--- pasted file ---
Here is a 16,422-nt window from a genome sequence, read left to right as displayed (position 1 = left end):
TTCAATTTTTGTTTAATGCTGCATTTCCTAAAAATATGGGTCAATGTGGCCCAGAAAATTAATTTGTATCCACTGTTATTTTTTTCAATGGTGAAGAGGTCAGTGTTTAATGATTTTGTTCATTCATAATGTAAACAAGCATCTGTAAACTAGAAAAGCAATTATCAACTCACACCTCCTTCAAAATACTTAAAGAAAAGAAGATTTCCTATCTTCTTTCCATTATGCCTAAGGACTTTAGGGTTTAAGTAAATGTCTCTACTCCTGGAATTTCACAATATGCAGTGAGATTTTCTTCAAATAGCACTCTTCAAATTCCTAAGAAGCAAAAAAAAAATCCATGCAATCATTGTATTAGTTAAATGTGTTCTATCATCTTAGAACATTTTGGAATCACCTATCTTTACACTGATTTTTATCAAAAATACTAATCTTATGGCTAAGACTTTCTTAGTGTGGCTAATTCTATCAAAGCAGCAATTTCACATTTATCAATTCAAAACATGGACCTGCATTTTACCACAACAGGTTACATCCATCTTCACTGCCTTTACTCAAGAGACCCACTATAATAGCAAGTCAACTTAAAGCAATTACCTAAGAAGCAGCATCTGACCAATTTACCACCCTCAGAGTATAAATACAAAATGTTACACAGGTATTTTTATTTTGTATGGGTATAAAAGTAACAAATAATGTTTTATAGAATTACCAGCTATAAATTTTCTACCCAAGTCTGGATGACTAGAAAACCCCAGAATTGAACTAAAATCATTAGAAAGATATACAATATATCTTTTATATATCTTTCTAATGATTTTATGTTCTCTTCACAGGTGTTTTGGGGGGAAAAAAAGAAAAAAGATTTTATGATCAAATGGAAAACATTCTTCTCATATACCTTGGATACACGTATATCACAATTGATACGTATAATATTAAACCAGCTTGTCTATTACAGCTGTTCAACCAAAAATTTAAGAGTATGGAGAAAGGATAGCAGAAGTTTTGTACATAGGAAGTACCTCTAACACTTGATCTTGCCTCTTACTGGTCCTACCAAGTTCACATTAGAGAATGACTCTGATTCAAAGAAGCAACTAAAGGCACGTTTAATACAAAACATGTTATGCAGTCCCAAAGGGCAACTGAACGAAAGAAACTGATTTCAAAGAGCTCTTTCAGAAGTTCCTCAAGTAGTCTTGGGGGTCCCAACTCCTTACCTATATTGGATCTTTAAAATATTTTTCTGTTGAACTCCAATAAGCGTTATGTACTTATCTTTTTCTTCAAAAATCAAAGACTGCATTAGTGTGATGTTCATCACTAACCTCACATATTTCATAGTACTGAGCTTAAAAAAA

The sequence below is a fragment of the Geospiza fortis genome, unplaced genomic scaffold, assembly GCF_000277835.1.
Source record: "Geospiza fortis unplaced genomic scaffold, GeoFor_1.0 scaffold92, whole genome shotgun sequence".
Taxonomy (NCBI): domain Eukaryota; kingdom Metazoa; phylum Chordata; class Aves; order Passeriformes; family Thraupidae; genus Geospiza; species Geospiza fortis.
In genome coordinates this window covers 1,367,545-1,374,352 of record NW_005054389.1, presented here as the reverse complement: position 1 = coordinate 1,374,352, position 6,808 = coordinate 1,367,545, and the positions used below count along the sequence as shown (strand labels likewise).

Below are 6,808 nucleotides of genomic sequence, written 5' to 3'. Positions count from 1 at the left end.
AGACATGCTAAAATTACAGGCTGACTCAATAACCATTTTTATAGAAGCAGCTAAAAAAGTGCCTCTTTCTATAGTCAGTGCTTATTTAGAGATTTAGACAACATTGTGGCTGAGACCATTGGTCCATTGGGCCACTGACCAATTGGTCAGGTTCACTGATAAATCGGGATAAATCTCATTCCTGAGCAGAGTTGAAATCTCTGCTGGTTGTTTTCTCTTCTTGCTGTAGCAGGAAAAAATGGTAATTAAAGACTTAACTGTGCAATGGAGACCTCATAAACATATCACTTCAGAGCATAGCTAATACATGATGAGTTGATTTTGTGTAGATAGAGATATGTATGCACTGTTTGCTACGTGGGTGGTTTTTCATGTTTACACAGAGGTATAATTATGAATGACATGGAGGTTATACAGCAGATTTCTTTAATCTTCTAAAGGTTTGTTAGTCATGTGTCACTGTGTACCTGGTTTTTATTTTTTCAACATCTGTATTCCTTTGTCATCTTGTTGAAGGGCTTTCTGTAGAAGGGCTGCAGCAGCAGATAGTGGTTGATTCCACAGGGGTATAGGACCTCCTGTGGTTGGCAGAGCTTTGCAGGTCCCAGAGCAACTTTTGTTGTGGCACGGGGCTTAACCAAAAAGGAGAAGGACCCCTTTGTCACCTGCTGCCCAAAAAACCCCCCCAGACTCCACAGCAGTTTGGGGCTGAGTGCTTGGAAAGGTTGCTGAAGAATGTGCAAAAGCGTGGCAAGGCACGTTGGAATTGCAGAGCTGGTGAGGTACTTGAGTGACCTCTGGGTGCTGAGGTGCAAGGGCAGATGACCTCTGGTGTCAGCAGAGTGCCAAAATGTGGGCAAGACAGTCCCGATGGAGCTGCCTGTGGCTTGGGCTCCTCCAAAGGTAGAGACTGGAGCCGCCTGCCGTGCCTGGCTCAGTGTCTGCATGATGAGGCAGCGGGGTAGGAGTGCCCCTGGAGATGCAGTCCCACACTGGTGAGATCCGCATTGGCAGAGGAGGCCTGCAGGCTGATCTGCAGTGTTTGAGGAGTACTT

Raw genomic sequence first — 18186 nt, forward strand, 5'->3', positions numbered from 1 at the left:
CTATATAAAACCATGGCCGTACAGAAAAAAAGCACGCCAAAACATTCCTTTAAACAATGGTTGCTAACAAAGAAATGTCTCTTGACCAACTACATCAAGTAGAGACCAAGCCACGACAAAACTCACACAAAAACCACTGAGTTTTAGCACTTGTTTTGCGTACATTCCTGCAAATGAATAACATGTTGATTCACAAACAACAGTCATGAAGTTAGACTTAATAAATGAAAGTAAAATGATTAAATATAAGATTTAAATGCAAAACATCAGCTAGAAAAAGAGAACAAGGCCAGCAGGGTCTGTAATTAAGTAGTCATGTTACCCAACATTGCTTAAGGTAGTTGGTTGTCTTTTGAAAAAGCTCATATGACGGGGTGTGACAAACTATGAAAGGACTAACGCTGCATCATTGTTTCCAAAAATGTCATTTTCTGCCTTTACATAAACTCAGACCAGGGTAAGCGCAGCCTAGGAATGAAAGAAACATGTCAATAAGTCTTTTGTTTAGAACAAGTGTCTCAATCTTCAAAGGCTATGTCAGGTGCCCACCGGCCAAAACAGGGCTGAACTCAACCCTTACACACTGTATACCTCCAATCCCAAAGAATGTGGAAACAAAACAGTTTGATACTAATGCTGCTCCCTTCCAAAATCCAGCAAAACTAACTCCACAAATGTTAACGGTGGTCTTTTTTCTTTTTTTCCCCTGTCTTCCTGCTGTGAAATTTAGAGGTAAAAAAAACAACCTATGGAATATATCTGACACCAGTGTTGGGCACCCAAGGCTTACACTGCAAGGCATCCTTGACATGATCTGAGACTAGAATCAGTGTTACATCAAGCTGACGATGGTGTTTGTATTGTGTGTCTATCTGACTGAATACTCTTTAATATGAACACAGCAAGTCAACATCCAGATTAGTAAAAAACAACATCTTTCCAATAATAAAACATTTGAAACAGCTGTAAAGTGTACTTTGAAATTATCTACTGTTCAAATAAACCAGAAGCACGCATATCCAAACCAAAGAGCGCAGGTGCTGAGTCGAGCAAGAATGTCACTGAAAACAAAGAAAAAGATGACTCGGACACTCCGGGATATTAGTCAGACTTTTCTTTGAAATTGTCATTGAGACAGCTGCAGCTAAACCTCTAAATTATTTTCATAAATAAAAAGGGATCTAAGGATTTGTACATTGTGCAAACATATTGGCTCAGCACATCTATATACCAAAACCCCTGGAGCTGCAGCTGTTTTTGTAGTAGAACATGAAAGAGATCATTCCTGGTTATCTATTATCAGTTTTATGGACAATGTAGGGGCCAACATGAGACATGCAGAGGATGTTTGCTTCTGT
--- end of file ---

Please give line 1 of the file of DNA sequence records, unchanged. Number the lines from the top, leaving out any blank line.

Here is a 16,422-nt window from a genome sequence, read left to right as displayed (position 1 = left end):